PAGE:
The Next Five Years
Marketers need to continuously adapt their strategies to new technologies, ideas, platforms and audience needs, so setting a strategy for the long-term is challenging, but could be ideal. In fact, there are seven major changes in content marketing that have been predicted to take place over the course of the next five years. These are:
- Content-generating algorithms;
- Greater demand for video;
- Virtual Reality integration;
- New publishing expectations, including app-based publishing, such as publishing content to an app directly, without publishing to a website first;
- Higher quality standards, as the overwhelming amount of available content increases;
- More interactive elements, including personalised rather than ‘mass-produced’ content; and
- Significant user curation.
Understandably, some of these predicted changes are more likely to have a bigger, positive impact than others. For example, content-generating algorithms, where, essentially, a machine is producing content for you, are not going to be as powerful as, say, app-based publishing when targeting niche audiences. Why is that? Machine-generated content is likely to focus on producing short reports based on quantitative data, lacking the depth and insights of traditional content by human writers.
On the other hand, the rise of app-based publishing will have a larger impact, both in terms of how the content is consumed by the audience, but also in terms of its implications on publishers. In-app content is easier to consume, as readers will not have to switch between webpages to consume different pieces of content. As a result, it could be that publishers end up with less traffic to their own website, and less control over who is able to view their content. Predictions around Virtual Reality and personalised content have the potential to truly impact the world of content, as more and more audiences are seeking experiential formats in which to consume content, as well as content that is tailored to their specific needs and interests. While it is good to be aware of predictions, to anticipate, and respond to, a changing content landscape, it is important to remember that there is no ‘one size fits all’ content strategy. Best practice for your company could come from testing different strategies, and anticipating which of these predicted changes might have the biggest impact on your company, and the content that you produce.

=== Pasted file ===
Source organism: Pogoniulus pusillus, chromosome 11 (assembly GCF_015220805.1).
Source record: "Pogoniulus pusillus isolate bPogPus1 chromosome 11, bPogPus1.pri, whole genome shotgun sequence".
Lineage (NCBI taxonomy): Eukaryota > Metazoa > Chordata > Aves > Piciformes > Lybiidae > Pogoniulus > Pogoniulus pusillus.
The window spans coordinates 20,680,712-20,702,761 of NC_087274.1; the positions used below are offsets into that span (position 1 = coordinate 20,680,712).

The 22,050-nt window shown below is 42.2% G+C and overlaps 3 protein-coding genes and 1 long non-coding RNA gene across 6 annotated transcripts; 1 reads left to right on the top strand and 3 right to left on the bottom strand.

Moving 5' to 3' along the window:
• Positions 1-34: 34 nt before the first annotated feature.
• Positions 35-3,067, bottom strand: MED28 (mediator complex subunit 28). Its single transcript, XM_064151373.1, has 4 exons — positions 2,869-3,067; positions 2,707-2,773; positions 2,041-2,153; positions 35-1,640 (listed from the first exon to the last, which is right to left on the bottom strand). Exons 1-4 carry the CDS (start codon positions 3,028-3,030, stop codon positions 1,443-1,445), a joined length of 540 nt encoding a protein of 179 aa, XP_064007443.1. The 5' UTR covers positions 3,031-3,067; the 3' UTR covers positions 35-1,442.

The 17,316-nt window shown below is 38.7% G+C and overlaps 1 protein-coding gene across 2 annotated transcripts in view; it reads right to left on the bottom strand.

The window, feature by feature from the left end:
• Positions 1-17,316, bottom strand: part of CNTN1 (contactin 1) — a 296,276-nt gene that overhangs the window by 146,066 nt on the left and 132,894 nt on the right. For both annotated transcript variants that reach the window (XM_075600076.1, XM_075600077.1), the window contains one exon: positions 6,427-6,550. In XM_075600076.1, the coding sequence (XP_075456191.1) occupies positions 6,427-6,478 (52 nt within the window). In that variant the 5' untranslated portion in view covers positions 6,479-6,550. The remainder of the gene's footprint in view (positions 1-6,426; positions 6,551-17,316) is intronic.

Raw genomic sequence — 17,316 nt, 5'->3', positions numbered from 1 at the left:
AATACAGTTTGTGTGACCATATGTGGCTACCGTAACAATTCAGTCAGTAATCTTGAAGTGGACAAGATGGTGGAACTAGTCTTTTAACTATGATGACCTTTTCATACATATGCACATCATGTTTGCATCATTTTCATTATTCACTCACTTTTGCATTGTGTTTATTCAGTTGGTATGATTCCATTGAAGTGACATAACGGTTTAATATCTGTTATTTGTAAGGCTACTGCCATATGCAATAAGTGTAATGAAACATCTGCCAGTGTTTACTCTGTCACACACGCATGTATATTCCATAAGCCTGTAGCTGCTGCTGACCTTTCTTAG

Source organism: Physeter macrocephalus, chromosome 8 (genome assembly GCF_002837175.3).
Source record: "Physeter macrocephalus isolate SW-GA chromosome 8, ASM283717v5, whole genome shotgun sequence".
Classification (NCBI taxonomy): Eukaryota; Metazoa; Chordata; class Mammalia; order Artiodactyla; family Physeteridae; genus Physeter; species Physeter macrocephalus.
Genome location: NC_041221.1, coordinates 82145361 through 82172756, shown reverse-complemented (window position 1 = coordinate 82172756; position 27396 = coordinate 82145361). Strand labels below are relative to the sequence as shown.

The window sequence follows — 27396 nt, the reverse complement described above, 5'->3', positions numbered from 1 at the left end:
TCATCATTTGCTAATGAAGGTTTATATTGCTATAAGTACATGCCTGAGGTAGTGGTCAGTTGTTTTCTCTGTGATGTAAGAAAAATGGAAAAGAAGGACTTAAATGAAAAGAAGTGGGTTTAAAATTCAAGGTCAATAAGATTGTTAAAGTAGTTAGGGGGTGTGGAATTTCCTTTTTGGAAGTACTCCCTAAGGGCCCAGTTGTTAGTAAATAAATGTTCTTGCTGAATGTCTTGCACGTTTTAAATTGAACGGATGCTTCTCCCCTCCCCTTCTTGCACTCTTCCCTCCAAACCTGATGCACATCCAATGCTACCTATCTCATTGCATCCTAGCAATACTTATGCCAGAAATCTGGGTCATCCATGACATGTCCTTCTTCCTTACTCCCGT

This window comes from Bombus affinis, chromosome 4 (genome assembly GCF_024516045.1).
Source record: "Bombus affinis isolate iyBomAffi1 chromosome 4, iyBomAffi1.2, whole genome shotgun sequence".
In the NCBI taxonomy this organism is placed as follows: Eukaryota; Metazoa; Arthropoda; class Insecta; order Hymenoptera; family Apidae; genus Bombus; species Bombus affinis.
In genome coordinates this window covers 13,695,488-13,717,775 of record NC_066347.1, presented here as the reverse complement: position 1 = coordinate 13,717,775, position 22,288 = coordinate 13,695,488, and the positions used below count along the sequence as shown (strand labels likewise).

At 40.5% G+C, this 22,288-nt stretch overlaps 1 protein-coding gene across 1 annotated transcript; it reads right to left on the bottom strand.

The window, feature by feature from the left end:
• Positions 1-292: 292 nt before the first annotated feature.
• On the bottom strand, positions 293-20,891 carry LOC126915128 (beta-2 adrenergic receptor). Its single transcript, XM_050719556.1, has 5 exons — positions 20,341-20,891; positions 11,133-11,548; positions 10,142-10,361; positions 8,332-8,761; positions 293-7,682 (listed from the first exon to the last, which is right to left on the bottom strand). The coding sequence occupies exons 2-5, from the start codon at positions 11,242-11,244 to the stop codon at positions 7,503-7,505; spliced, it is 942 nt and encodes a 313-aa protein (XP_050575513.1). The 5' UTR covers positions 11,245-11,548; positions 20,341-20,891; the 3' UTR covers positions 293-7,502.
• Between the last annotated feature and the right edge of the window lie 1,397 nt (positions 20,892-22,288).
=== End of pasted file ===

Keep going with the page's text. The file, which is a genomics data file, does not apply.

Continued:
So, what should B2B marketers aim for when creating content that counts?
The most valuable content is content that offers new information and perspectives, rather than rehashing ideas that CXOs have read about countless times before. Offering a fresh outlook is more likely to get your audience to sit up and listen to what you have to say, especially in a content landscape that is becoming more and more saturated. Focusing on primary research on your target audiences, in terms of the topics they are discussing, the pain points they are highlighting, and the individuals they consider influencers, will provide the intelligence and understanding required to create content that counts. To create relevant content, it is good to reflect current trends to show that you are knowledgeable on what’s going on in the market, especially if you are looking at issues that your target audience is talking about directly in the media. To extend this, rather than simply being informative, the most successful content is useful in a practical way. How? By guiding strategy, answering a question or solving a problem that the reader is experiencing, therefore offering practical advice with tangible outcomes. Not only will this demonstrate your knowledge of your audience’s pain points, but it will also position your own brand as the expert that can help to tackle these issues. Achieving this goes one step further than knowing your audience, and taps into knowing your subject, or your area of expertise. Marrying the two will equip you with content that goes beyond creating ‘content for content’s sake’ and really delivers something valuable to your audience.
How we can help
What is unique about EI Advisory?
- Primary research
- Media supplier mapping
- Independent opinion
- Detailed reporting
- Negotiate and support for integrated B2B sponsorships
EI Advisory offers B2B media intelligence services to global organisations, giving independent analysis and insight to clients, based on primary research and years of expertise in media markets.
EI has clients both in the UK and overseas, and specialises in, but is not limited to, financial services, professional services and tech firms. No matter the industry,
Since its inception in 2007, EI has built extensive research capabilities across a number of media markets. Using its database of over 8000 international suppliers, EI tracks activities including events, broad business media, trade media and business schools within a particular media space, identifying the leading opportunities for clients
We focus on creating integrated target audience engagement plans through:
•Face to Face opportunities
EI always works to identify the best opportunities for B2B marketers to achieve their goals, be it thought leadership, brand awareness or lead generation.
A small selection of the companies we work for